Starting July 2, Title 16 permits issued by the Division of Habitat, subsistence harvest surveys, and support to the boards of Fisheries and Game and their advisory committees would likewise be significantly curtailed or halted. However, functions of the divisions of Sport Fish and Wildlife Conservation and its Commercial Fisheries Limited Entry Commission could continue without the use of general funds.

The Department of Public Safety (DPS), which includes managing corrections, and Health and Social Services, would be unaffected due to the critical nature of the services they provide. In Wrangell this would include funding for the jail and emergency dispatchers and the Public Health Office.

Planned cuts not related to any potential shutdown would continue as planned. DPS anticipates the closure of its Talkeetna Post and Girdwood Post, as well as the loss of its Cold Case Unit and 27 trooper positions around the state.

The Department of Law would see a reduction of staff in both its civil and criminal divisions, resulting in a reduction in services. It announced a “skeleton crew” would be maintained, and priority would be given to public safety and child protection services. A shutdown would impact which laws would be prosecuted and which litigation can continue with minimal staff.

Even without a shutdown, an impact on state courts is anticipated. In a notice distributed to First Judicial District offices, attorneys and courts, Judge Trevor Stephens announced the Alaska Court System (ACS) would attempt to deal with what it expects will be significant cuts by closing courts on the two days after Thanksgiving and before Christmas. Those days would instead be treated as weekends for the purposes of e-filing, fax filing and bail scheduling.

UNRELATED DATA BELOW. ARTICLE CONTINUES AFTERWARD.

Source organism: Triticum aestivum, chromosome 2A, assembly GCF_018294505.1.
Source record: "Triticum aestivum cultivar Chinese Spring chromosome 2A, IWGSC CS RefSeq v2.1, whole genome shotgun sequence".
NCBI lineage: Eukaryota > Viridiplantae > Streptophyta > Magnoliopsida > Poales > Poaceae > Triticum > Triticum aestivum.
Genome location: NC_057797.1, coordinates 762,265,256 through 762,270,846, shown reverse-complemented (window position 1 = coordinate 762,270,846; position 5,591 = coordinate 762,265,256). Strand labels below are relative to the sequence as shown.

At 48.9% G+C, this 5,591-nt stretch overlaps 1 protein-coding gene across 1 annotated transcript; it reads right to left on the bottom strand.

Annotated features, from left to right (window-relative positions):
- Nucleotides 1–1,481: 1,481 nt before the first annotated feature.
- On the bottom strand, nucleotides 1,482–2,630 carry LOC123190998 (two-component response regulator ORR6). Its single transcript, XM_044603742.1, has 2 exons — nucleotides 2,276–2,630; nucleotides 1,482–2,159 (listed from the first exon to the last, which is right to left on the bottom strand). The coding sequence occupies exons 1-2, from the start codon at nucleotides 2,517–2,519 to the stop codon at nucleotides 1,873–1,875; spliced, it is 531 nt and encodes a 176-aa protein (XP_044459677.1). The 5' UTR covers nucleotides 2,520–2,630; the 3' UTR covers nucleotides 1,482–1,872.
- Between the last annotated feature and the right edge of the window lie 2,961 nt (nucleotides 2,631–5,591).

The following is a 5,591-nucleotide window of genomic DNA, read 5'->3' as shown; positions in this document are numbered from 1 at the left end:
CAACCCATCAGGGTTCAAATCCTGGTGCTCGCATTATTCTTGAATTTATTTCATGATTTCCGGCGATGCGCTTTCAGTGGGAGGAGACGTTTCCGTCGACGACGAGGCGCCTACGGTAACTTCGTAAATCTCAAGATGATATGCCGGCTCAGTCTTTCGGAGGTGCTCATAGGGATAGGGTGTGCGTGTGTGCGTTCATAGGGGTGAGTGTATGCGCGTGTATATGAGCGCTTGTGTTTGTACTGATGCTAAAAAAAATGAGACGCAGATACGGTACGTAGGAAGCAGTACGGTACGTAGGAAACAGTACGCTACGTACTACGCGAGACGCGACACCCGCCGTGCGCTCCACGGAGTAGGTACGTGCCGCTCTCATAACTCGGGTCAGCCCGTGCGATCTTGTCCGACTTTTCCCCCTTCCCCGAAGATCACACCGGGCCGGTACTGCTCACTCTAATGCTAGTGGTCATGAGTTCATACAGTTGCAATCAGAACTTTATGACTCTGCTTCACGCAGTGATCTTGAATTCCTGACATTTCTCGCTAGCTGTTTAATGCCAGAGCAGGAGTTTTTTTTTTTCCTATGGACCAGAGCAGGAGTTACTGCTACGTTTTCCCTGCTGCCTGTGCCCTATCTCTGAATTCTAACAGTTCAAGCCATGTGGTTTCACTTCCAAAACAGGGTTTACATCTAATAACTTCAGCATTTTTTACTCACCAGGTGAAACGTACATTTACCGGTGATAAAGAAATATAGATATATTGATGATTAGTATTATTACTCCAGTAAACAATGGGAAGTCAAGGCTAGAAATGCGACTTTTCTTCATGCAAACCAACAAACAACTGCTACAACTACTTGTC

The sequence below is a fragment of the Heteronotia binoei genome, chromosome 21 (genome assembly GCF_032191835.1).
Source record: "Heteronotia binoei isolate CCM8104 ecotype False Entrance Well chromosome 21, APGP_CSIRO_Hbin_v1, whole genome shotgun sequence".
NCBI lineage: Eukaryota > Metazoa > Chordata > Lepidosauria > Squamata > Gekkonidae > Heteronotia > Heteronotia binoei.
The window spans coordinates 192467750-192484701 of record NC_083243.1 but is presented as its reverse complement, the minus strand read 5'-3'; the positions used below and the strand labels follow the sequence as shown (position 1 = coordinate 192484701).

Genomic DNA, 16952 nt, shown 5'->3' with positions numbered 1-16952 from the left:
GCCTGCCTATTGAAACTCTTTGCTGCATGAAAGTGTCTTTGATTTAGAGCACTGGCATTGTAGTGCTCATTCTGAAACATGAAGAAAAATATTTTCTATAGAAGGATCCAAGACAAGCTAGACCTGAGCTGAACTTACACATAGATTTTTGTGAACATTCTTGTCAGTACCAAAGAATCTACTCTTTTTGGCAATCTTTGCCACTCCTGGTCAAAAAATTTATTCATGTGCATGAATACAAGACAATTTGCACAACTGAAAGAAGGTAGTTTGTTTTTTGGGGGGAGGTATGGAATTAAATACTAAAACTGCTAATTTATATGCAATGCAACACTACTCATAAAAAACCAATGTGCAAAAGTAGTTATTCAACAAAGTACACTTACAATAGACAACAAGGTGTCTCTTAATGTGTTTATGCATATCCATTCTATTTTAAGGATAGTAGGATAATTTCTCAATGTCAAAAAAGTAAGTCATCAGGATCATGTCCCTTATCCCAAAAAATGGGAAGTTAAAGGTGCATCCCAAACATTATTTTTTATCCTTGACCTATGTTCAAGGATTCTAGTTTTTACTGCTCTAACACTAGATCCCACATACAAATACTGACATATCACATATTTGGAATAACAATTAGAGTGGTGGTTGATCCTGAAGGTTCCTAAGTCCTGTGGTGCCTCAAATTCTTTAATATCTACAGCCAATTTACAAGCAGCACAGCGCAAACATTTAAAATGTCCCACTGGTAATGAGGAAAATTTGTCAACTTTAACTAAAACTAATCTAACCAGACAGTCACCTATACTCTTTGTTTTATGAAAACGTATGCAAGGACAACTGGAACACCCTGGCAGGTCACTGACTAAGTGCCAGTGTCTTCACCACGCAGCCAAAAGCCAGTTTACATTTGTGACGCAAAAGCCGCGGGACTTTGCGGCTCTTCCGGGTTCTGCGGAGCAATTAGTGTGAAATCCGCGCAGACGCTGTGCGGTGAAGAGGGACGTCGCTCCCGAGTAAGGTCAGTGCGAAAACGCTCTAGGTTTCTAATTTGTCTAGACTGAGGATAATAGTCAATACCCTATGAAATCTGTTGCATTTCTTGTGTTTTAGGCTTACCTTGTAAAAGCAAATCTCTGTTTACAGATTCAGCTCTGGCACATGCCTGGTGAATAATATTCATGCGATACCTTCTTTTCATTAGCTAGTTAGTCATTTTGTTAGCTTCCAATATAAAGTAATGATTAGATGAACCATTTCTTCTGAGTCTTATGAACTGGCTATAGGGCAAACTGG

Offices may be closed other days as well, but the move would allow ACS to avoid staff layoffs or terminations, though when employees leave or retire, their positions may not be refilled.

The Department of Education and Early Development has developed a contingency plan for a partial shutdown, using available funds to cover three of 12 monthly payments to school districts, and the first quarter of funding for juvenile detention centers, the School for the Deaf and Hard of Hearing, and boarding schools.

The Alaska State Library and Archives would not operate, though staffing of the Alaska State Museum will be sufficient to support the ongoing State Libraries, Archives and Museums project in Juneau. State Head Start programs could be closed if reductions in general funds of $5.7 million are approved, due to failure to meet a federal requirement for state contribution.

Veterans services would also be affected in a shutdown, with Office of Veterans Affairs staff completely laid off and grants for 17 Veterans Service Officers allowed to expire June 30. The Department of Military and Veterans Affairs estimates this would leave the state's 75,000 veterans without assistance to claim earned benefits.

While National Guard duties would continue as normal, the Division of Homeland Security and Emergency Management would reduce its monitoring staff to three and cease processing grants for disaster-related response and preparation activities.

Press releases from all affected departments have been posted at the Wrangell Legislative Information Office upstairs in the Kadin Building. For more information, the office can also be reached at 874‐3013.